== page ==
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What does your hair say?

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Letter from the Editor-in-chief

Dear Iris readers,


          I’m so excited to present our fall 2023 edition, Hair Monologues. This concept is one of our most
succinct and exciting yet, and emerged from another collaborative session within our executive
board, which at the time amounted to only six people—and now boasts eleven! In other words,
while this is a letter from the editor, and will contain fragments of my life, my hair, and my
queerness, it is absolutely not about me: it would not exist without the ceaseless passion of our
entire e-board.


          When our arts editor, Torianna, presented the idea “Hair Monologues,” we were all immediately
struck with the theme’s simultaneous specificity and possibility. In the past, our themes have
often been seasonal: our first edition, New Beginnings, marked the start of a new semester, along
with the advent of Iris; its counterpart, Omens, alluded to both the promise and inevitable decay
of late autumn. With Hair Monologues, we opted for something a bit different: a theme to meet
each creator, editor, and reader as individuals, invoking distinct memories directly tied to
respective identities.

 

          This past summer, before “Hair Monologues” was at all on my mind, my father and I had our
first blowout argument. It was about my armpit hair. Having recently opened a small business in
Texas, my family found ourselves involved in murky terrain often dubbed networking. Suddenly
dependent upon the whims of the middle-aged and upper-class—hairspray, Polo garb and
all—my father, for the first time, proposed serious input in the existence of my armpit hair.
Somehow, a few dozen follicles were indicative of gender and class imbalance; somehow, these
mere patches were threatening enough to warrant monologue.


          Late that summer, as the grass scorched amber and the days stretched wider, I read Lisa Low’s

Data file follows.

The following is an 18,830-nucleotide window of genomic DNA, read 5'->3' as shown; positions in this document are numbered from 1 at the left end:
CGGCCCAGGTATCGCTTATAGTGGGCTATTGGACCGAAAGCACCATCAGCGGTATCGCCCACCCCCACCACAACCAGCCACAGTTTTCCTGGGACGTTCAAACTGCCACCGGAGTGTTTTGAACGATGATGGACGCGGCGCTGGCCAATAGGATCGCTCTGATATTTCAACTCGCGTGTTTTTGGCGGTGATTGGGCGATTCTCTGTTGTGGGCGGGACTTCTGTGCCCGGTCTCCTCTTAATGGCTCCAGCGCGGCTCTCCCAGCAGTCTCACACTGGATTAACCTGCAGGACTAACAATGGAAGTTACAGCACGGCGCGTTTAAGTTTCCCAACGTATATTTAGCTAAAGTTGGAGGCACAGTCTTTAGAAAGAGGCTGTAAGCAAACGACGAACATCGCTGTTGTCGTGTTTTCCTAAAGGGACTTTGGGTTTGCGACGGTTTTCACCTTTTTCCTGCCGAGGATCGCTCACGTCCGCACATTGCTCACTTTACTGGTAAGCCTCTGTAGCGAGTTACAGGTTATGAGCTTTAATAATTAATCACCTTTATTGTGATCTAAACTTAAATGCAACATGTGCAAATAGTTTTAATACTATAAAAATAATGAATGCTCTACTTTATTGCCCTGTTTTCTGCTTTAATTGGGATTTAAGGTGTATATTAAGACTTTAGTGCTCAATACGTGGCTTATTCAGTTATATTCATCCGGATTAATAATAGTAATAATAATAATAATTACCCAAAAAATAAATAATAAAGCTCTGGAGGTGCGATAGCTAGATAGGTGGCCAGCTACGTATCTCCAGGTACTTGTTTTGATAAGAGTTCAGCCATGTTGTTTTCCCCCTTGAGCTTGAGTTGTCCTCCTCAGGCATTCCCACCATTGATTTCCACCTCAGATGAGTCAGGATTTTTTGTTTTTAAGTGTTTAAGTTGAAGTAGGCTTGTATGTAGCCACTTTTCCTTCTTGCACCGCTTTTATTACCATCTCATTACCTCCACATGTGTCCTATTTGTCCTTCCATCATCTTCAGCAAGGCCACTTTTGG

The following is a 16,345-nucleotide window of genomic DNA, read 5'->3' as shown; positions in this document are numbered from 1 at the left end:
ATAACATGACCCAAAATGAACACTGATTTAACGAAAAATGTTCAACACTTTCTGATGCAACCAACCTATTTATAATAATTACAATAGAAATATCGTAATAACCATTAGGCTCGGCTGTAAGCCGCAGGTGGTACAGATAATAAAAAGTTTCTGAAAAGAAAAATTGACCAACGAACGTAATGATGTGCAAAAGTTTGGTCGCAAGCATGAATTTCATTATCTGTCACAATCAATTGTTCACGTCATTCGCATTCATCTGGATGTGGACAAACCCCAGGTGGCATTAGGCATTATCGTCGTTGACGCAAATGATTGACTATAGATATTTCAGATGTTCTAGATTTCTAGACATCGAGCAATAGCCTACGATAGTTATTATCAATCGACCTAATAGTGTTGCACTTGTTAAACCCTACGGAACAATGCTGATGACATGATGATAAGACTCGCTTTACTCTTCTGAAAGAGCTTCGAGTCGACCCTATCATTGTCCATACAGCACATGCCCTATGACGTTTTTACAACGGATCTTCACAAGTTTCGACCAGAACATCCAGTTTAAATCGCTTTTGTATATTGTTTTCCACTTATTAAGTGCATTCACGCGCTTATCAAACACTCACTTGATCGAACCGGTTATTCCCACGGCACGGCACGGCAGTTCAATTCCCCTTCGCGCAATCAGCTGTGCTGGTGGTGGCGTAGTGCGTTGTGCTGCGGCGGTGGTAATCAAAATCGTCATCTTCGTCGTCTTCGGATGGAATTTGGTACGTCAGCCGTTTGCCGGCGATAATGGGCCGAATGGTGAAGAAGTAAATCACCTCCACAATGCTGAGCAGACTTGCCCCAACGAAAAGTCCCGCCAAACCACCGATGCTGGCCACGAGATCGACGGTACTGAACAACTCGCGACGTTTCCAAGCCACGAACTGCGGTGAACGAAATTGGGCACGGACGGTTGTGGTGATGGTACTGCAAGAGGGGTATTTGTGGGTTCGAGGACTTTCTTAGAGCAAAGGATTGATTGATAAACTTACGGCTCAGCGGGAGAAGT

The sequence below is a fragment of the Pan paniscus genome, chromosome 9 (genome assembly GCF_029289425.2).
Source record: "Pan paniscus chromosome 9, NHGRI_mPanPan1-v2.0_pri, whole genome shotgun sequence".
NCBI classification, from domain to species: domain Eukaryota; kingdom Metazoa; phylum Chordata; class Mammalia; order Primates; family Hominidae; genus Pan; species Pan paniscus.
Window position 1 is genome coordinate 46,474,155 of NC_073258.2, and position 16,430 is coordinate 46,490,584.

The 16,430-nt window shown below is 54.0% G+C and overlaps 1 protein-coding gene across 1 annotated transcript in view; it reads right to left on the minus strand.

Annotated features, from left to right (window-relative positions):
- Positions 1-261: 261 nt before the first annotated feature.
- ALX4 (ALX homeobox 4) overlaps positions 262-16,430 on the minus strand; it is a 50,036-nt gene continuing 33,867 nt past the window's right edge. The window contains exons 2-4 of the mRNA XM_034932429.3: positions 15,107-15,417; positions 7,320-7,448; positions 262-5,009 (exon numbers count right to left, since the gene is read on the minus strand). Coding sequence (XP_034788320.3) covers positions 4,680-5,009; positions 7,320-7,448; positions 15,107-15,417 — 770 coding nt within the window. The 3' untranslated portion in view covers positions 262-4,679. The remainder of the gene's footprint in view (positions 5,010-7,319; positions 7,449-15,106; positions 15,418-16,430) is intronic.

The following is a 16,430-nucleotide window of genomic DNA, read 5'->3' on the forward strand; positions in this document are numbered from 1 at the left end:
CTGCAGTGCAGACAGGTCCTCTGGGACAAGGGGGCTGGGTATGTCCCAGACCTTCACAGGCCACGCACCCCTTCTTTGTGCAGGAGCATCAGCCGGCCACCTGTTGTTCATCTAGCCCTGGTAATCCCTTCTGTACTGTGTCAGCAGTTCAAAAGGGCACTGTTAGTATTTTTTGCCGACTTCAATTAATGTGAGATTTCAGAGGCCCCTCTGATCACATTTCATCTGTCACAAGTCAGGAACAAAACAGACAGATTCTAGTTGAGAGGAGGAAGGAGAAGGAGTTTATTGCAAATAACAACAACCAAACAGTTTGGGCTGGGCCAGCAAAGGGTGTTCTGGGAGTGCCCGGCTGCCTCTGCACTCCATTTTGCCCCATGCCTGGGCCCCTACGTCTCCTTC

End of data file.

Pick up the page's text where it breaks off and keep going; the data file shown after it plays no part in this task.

poem “Ode to Armpit Hair.”
At once cathartic and condemning, the poem assured my wavering
emotions about my ongoing familial tension, while also reminding me of the dynamism of
identity, and the privileges afforded to some members of the queer community more than others.
Low’s words form a loving tribute to her own underarm hair, and a disruption of American
society’s harsh and hypocritical distinctions between “beauty” and “ugliness”; she writes: “I
look at my armpits and think of / the power accorded to them… I can’t now / see armpit hair on a
white woman without picturing expensive produce and clusters / of white women.”


          Low’s poem embodies what I hope we as an e-board have achieved through this issue. Hair can
be a reminder of imbalance and insecurity, but it can also mean freedom of expression. Bad
haircuts soon enmesh themselves into distant memory; your favorite color can remain affixed to
your head until you find yourself favoring a new one; wigs can swap one identity for another.
Somehow, hair is everything—but also nothing.

          When I think of hair, I think of our managing editor, Ella, who has lovingly cut my tresses for
nearly four years now; I think of their impeccably-maintained layers and the intimidating bleach-
blonde of our first meeting; I think of the bright red she ended the year with, and the purple that
marked the start of our sophomore year, whose lingering she so bemoaned; I think of our friend
group crammed into a bathroom somewhere, shaving heads, rinsing dye, and chopping bangs.
I am incredibly lucky to have found myself among such a caring and creative pocket of
Geneseo’s queer community. I am also incredibly lucky to witness the perspectives of adjacent
“pockets” through our magazine’s editorial lens. As I look through the range of submissions for
this issue—playlists, song lyrics, collages, poems, and more—I feel the echoes of meaning from
one “hair monologue” to another.


          As I round out this letter, I want to give special thanks to all of our new e-board members: Catie,
who has recently taken up the responsibility of treasurer as our club grows in funding; June, who
has already taken our public relations under a skillful wing; Chloe, who will fulfill the new and
exciting role of DEI coordinator for our mag; Juslannie, whose boundless creative energy has
found an easy home within our editing staff; and Maddy, who designed this very issue with
clarity, precision, and passion. I would also be remiss not to mention that this is our final issue
with Ella, who will graduate this month, and to whom so much of this magazine is indebted. I’m
also excited to invite our current writing editor, Sam, to fulfill the role of managing editor; I
know he will do so with grace. While the impending graduation of all of our founding members
is bittersweet, I am beyond confident in our future editors to continue fostering a community of
uniquely-queer creativity.


Finally, thank you to everyone reading for supporting Iris in all its forms.
 

With love,


Mia Donaldson
editor-in-chief

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